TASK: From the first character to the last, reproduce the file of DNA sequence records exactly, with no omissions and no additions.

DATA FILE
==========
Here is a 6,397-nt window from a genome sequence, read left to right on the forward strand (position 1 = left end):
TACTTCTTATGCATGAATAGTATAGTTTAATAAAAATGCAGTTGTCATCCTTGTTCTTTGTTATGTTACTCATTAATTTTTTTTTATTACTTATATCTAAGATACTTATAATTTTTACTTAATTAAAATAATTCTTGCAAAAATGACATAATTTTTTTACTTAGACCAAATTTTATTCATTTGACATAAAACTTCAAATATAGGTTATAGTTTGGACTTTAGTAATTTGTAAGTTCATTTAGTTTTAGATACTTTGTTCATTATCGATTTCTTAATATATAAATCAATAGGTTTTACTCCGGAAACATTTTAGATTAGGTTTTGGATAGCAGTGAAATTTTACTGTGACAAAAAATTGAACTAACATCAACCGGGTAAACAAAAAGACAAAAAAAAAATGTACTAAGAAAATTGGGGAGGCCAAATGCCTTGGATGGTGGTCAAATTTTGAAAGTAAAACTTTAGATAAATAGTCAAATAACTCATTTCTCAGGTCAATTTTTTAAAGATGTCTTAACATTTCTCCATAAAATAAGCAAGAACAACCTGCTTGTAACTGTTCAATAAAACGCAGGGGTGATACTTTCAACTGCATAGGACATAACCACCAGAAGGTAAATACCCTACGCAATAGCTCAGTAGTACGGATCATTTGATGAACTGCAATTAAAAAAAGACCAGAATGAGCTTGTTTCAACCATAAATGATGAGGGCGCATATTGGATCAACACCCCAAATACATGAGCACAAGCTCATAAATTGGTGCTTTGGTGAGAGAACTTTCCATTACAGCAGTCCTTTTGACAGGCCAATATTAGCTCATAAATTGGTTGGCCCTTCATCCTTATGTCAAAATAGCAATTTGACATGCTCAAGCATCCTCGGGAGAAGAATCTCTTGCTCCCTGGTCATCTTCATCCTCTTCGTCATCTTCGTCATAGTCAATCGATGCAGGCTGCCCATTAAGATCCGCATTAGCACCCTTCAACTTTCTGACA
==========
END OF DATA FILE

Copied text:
Here is a 6,397-nt window from a genome sequence, read left to right on the forward strand (position 1 = left end):
TACTTCTTATGCATGAATAGTATAGTTTAATAAAAATGCAGTTGTCATCCTTGTTCTTTGTTATGTTACTCATTAATTTTTTTTTATTACTTATATCTAAGATACTTATAATTTTTACTTAATTAAAATAATTCTTGCAAAAATGACATAATTTTTTTACTTAGACCAAATTTTATTCATTTGACATAAAACTTCAAATATAGGTTATAGTTTGGACTTTAGTAATTTGTAAGTTCATTTAGTTTTAGATACTTTGTTCATTATCGATTTCTTAATATATAAATCAATAGGTTTTACTCCGGAAACATTTTAGATTAGGTTTTGGATAGCAGTGAAATTTTACTGTGACAAAAAATTGAACTAACATCAACCGGGTAAACAAAAAGACAAAAAAAAAATGTACTAAGAAAATTGGGGAGGCCAAATGCCTTGGATGGTGGTCAAATTTTGAAAGTAAAACTTTAGATAAATAGTCAAATAACTCATTTCTCAGGTCAATTTTTTAAAGATGTCTTAACATTTCTCCATAAAATAAGCAAGAACAACCTGCTTGTAACTGTTCAATAAAACGCAGGGGTGATACTTTCAACTGCATAGGACATAACCACCAGAAGGTAAATACCCTACGCAATAGCTCAGTAGTACGGATCATTTGATGAACTGCAATTAAAAAAAGACCAGAATGAGCTTGTTTCAACCATAAATGATGAGGGCGCATATTGGATCAACACCCCAAATACATGAGCACAAGCTCATAAATTGGTGCTTTGGTGAGAGAACTTTCCATTACAGCAGTCCTTTTGACAGGCCAATATTAGCTCATAAATTGGTTGGCCCTTCATCCTTATGTCAAAATAGCAATTTGACATGCTCAAGCATCCTCGGGAGAAGAATCTCTTGCTCCCTGGTCATCTTCATCCTCTTCGTCATCTTCGTCATAGTCAATCGATGCAGGCTGCCCATTAAGATCCGCATTAGCACCCTTCAACTTTCTGACA